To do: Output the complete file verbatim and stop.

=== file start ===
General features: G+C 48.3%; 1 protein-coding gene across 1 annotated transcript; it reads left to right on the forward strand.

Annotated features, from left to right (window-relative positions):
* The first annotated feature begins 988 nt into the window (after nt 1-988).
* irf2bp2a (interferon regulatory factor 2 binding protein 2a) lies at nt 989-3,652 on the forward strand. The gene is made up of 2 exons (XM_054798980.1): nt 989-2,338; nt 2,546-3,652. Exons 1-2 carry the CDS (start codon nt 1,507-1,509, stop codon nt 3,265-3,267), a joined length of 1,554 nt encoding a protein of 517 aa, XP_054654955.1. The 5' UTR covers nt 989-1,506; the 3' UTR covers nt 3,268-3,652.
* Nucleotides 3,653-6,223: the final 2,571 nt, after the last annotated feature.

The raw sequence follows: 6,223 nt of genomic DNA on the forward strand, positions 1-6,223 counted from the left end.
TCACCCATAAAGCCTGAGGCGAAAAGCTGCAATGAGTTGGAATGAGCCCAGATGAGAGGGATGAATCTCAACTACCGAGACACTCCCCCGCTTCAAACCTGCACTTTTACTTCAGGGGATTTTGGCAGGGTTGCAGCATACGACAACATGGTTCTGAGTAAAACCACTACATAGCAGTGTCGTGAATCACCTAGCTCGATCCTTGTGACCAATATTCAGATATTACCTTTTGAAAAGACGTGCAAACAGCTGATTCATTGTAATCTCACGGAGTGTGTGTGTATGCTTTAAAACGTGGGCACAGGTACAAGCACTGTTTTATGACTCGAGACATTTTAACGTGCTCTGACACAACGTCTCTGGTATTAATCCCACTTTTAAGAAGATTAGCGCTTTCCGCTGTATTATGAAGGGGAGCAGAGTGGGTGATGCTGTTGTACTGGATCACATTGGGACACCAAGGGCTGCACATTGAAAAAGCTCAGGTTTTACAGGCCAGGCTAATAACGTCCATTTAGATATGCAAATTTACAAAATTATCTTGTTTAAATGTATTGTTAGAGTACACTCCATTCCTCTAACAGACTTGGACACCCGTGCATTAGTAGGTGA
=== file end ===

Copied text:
General features: G+C 48.3%; 1 protein-coding gene across 1 annotated transcript; it reads left to right on the forward strand.

Annotated features, from left to right (window-relative positions):
* The first annotated feature begins 988 nt into the window (after nt 1-988).
* irf2bp2a (interferon regulatory factor 2 binding protein 2a) lies at nt 989-3,652 on the forward strand. The gene is made up of 2 exons (XM_054798980.1): nt 989-2,338; nt 2,546-3,652. Exons 1-2 carry the CDS (start codon nt 1,507-1,509, stop codon nt 3,265-3,267), a joined length of 1,554 nt encoding a protein of 517 aa, XP_054654955.1. The 5' UTR covers nt 989-1,506; the 3' UTR covers nt 3,268-3,652.
* Nucleotides 3,653-6,223: the final 2,571 nt, after the last annotated feature.

The raw sequence follows: 6,223 nt of genomic DNA on the forward strand, positions 1-6,223 counted from the left end.
TCACCCATAAAGCCTGAGGCGAAAAGCTGCAATGAGTTGGAATGAGCCCAGATGAGAGGGATGAATCTCAACTACCGAGACACTCCCCCGCTTCAAACCTGCACTTTTACTTCAGGGGATTTTGGCAGGGTTGCAGCATACGACAACATGGTTCTGAGTAAAACCACTACATAGCAGTGTCGTGAATCACCTAGCTCGATCCTTGTGACCAATATTCAGATATTACCTTTTGAAAAGACGTGCAAACAGCTGATTCATTGTAATCTCACGGAGTGTGTGTGTATGCTTTAAAACGTGGGCACAGGTACAAGCACTGTTTTATGACTCGAGACATTTTAACGTGCTCTGACACAACGTCTCTGGTATTAATCCCACTTTTAAGAAGATTAGCGCTTTCCGCTGTATTATGAAGGGGAGCAGAGTGGGTGATGCTGTTGTACTGGATCACATTGGGACACCAAGGGCTGCACATTGAAAAAGCTCAGGTTTTACAGGCCAGGCTAATAACGTCCATTTAGATATGCAAATTTACAAAATTATCTTGTTTAAATGTATTGTTAGAGTACACTCCATTCCTCTAACAGACTTGGACACCCGTGCATTAGTAGGTGA